Here’s a depressing way to end the evening.
The Wall Street Journal is pessimistic after today’s vote. So am I.

Both he [Bernanke] and Paulson gave the politicians and Main Street too much credit. They have behaved too calmly, and too rationally for the nation to get the message.

Bernanke and Paulson should have made outrageous promises at the hearings and argued there is no way this will cost the taxpayer $700 billion, that the taxpayer will in fact make money. That works much better on the American psyche. America loves buying lottery tickets. Think of the bailout as a lottery ticket with much better odds.

Perhaps the greater failure by Bernanke, Paulson and President Bush was a reluctance to scare the hell out of people. A leader shows gravitas and concern, not panic. But, perhaps, a little panic wouldn’t hurt. Because you get the sense that Main Street is so busy being angry, that it isn’t sufficiently frightened. The public still doesn’t connect their lives to the crisis. But it should.

Because no bailout bill means that:

By the close of the stock market on Monday, the value of Main Street’s IRAs, 401Ks and pension plans will be worth a lot less than on Friday. How much? Hard to say, but a loss of 20% isn’t crazy.

By week’s end, there is a good chance that a raft of large banks will be taken over by federal regulators.

Within two weeks, as the banks hoard cash, the credit lines on most of Main Street’s credit cards will be reduced, foreclosure proceedings accelerated and car-leasing programs suspended.

Within a month, Main Street won’t be able to buy a home, a car or a tractor unless paid for in cash. As the credit markets shutdown, the mortgage, auto and small-business loan markets will nearly disappear. And the economy will grind to a near halt.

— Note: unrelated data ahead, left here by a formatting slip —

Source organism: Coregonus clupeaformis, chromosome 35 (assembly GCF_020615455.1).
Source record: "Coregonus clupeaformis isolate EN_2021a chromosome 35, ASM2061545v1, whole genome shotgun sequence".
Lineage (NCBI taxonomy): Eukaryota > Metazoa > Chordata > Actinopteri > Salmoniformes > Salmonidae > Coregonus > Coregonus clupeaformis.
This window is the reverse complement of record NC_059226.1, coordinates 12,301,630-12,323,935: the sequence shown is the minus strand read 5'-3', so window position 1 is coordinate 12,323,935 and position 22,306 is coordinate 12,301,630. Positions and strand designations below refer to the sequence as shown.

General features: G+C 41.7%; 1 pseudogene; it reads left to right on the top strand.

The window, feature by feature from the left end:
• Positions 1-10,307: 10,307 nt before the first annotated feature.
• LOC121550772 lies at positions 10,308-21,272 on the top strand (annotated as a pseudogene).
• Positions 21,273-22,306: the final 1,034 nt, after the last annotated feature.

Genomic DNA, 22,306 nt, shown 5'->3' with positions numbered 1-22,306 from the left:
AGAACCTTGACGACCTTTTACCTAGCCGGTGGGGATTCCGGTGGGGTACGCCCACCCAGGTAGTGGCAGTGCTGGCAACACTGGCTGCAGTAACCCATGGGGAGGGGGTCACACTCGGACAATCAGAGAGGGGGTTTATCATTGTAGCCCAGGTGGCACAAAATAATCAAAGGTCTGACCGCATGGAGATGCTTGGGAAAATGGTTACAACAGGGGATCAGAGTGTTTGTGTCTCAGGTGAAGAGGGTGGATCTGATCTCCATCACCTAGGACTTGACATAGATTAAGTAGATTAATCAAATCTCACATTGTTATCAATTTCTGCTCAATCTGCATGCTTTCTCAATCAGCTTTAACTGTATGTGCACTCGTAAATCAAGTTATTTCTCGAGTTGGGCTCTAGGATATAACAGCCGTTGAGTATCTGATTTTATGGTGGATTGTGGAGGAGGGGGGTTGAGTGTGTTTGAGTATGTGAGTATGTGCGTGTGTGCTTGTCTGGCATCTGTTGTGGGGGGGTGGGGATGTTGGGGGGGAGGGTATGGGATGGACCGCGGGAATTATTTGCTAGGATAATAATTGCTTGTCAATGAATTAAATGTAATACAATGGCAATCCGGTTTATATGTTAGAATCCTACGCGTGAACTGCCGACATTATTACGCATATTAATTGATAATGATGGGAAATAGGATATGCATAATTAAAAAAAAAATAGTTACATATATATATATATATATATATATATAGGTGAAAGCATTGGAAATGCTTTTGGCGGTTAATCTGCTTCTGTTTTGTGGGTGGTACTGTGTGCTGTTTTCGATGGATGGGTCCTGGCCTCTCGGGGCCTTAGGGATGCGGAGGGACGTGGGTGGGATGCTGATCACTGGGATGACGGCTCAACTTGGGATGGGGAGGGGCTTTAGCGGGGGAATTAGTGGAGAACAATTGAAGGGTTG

Far fetched? Not at all. It is the absence of credit–not too much of it–that causes great economic depressions.

Okay,that’s too gloomy to end with. Try this sober but ultimately reassuring article by another WSJ columnist.


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5 responses to “

  1. Anonymous

    It seems like Pelosi really is going to have to answer for what she did today. What do you think? I mean, here she is asking congress to vote on this stinking bill and then she spews anti-Bush rhetoric at these republicans who need to be coddled, not lectured. She’s almost as dumb as Palin.

  2. Chris Fountain

    No one’s covering themselves in glory down there, that’s for sure.

  3. Anonymous

    but don’t these republicans get it (I know lots of Dems voted no too, but their master plan involves more government, not less)? What did they accomplish today? Now the market is tanking, real Americans will be hurt, and McCain has no grasp of any economic issue (not that Obama is Adam Smith, but at least he hasn’t voted against more regulation and oversight for the last 26 years) and for what? To stick to their principles that we should have less government not more? How short-sighted is that? Guess what, if the government doesn’t step in, who will? China? Steve Cohen? The economy is in trouble and what do we have to look forward to — Sarah Palin on Thursday night explaining how she can see Russia from her house. The republicans should thank God that election day isn’t this week.

  4. Anonymous

    Hey Chris, during the good old days 2000-06, did you ever steer a prospective buyer away from a property that based on their income, you thought they couldn’t afford even though the bank was willing to lend it? Just curious if you think realtors shoudl take some blame here.

  5. Anonymous

    i LOVE your website, but….there needs to be more pure-play coverage of greenwich real estate and less banter about stuff no one cares about…your site may be interesting, but i come here to see your review of homes you have seen or other information that will provide insight to buyers/sellers of homes…enough babble and more specific home value analysis or eommunity comparison…